There is something magical about a well-made omelette; the soft texture and golden-yellow color, the additional ingredients dancing in perfect harmony, the taste of heaven… The best breakfast anyone could wish for. You think a meal like that can be made by anyone (and we are talking about omelette here and not scrambled eggs)? Of course, it can, but only if you put enough thought and effort into it.
Omelettes are delicious even when seasoned with nothing but salt and pepper, but we can all agree that omelette and cheese make an ideal marriage. So let us go on this road of discovering how to make an omelette with cheese together.
Before You Start Cooking…
Before you even think about breaking and whisking the egg for this dish magnificent in its simplicity, it is essential to know the basic prerequisite of a good omelette. It is using a proper skillet, and by “proper,” we mean a nonstick skillet. It will make not only the cooking process easier but also the tricky part that is sliding the omelette on to the plate when it’s done.
How Long You Need To Cook The Omelette?
Also, another secret to a well-made omelette is to cook it until it appears just underdone. The top of the omelette should look a bit wet, while the bottom should be dry and firm, only then you need to fold the omelette. Most frequently, a dish like this shouldn’t take more than two minutes to be cooked. However, if you are adding fillings, some of them need to be previously cooked or re-warmed, so that you can pour them onto the omelette when the cooking is nearly over and then fold it.
The Art Of Whisking Eggs
It’s just stirring the eggs really fast; how hard can it be? If this is your first thought upon reading this subtitle then, boy you are in serious omelette delusion. A lot of people just use a fork and give the eggs a couple of gentle whisks back and forth, but that’s not an omelette, those are scrambled eggs. For a well-prepared omelette, you need to whisk it good, long, strong, back, forth, up and down, until the texture is consistent and the mixture homogenous. There shouldn’t be any strands of yellow or white visible.
If cheese is your filling of choice, you should know how to choose the best of them all. Some of the best cheese types for omelette are Morbier, Comte, Parmigiano Reggiano, Gruyere, and Fontina.
Also, it is essential to know when to put cheese in your omelette. The answer is just a few seconds before you are ready to remove it from the skillet. Finally, there is a difference between grating the cheese and chop it into cubes. If you grate it, it will melt better and be more consistent with the omelette. If you prefer to taste the texture of the cheese, chop it into tiny cubes.
The Most Frequent Omelette Mistakes
Considering it is such a simple dish, an omelette is a meal that can be ruined by the tiniest mistakes. Here are some of the most frequent and fatal ones:
- Adding milk for the texture: No, just no. Omelette is made of eggs and nothing but eggs. If you add milk, yogurt or water, the omelette will turn out slimy or fall apart.
- Making an omelette for the crowd: An omelette made of ten eggs is called a frittata. An omelette should be made of two, three eggs the most, because it needs to be thin. If you need to make an omelette for more persons, sorry to be the one to inform you, you need to do it out of several times.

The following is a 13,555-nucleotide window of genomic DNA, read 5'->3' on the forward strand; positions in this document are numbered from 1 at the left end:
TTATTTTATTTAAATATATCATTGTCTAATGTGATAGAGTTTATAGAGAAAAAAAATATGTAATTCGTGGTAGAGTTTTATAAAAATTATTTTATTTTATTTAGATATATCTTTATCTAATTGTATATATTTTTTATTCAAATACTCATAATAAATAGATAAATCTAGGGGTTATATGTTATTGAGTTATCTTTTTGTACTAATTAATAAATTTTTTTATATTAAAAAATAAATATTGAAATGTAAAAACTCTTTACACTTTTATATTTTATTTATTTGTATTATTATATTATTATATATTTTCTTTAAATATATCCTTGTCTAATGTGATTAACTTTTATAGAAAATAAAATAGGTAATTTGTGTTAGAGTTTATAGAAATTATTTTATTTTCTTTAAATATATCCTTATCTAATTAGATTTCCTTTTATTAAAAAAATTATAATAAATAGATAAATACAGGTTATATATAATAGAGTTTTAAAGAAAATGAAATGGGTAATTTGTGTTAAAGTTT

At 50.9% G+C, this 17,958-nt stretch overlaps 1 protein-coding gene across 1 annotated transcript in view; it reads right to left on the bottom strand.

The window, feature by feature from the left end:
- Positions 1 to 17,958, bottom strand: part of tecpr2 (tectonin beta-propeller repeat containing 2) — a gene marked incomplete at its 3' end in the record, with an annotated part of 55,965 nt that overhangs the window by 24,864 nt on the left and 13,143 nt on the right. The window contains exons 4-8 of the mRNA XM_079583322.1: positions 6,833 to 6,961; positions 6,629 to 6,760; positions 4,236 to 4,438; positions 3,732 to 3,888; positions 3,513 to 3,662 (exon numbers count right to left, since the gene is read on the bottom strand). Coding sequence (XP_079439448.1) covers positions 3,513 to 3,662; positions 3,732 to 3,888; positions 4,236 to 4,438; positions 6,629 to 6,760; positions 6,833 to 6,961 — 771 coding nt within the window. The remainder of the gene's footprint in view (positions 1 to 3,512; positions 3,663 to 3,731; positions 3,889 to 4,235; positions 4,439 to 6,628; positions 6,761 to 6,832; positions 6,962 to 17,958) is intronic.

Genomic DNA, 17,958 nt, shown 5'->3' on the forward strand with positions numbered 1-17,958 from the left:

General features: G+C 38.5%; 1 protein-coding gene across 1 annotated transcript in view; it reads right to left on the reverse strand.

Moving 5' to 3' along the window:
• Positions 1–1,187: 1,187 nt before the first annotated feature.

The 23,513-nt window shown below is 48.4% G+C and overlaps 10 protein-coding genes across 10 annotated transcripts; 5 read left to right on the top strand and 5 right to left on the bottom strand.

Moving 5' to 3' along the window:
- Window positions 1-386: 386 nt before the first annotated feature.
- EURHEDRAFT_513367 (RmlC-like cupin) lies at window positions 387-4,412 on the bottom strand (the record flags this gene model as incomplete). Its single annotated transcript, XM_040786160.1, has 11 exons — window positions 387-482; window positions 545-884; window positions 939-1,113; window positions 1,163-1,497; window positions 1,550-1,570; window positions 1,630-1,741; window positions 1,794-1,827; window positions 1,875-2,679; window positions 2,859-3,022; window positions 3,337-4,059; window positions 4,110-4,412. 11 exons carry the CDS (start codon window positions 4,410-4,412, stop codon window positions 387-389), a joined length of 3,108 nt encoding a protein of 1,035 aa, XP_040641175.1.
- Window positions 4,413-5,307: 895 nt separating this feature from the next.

- Going for the big pan: A classic two-three eggs omelette should be made in an 8-inch pan, or else it will be too thin, and the fillings will go through it. Besides, even if you make an omelette with more eggs (which is, as we said a no-no), a big skillet is difficult to maneuver.
- Cooking over high heat: High heat will make the omelette’s bottom overcooked and top undercooked – the worst combination.
- Not touching the omelette until it’s done: Omelette needs to be constantly moving to be evenly baked and easily removed from the pan.
- Going overboard with the feelings: Eggs are the basics, the filling is just an extra that shouldn’t take over the entire dish. Also, if you put too many fillings, they can be too heavy for the thin omelette and break it apart.
A Recipe For The Classic French Cheese Omelette
A classic cheese omelette has a silky exterior that cradles a tender interior with a hint of melted cheese. Here’s how to make it.
- 3 eggs
- Salt and pepper to taste
- 1 tbsp. unsalted butter
- 1 ounce grated cheese
1. Whisk the eggs in a medium bowl, with a fork or a whisk, until the last trace of yellow and white strands are gone.
2. Melt the butter in an 8-inch nonstick skillet. Wait until fully melted, but not brownish.
3. Add whisked eggs and stir rapidly with a wooden spoon or a nonstick-suitable utensil. Shake the skillet all the time to agitate eggs. Move the spoon all around the skillet to break up curds. Scrape the curds from the bottom of the pan as they form. Stop stirring when the mixture is soft and consistent. Leave for about one minute for it to come together nicely.
4. Use the spoon to gently spread the blend in an even layer.
5. Scatter the grated cheese all over the egg.
6. Remove from heat when the top surface becomes nice and creamy.
7. Hold the pan over a plate and turn the omelette out onto it, so that it gets a cigar shape.
8. If you don’t get the right shape, just use a kitchen towel to shape it: lay it over the omelette and adjust its shape and positon.
9. You can also fold the omelette in half while in the pan.
There is a thin line between an omelette and scrambled eggs. No one is trying to say scrambled eggs are bad, but hey, in the world of chefs, scrambled eggs are a participant of Master Chef and omelette is Gordon Ramsay in person. Now that you have read this guide you are ready to try out your new skills.
Just remember, (almost) nobody can make the perfect omelette the first time, it’s a matter of practice, so start with your next breakfast. What’s there to lose, other than hunger?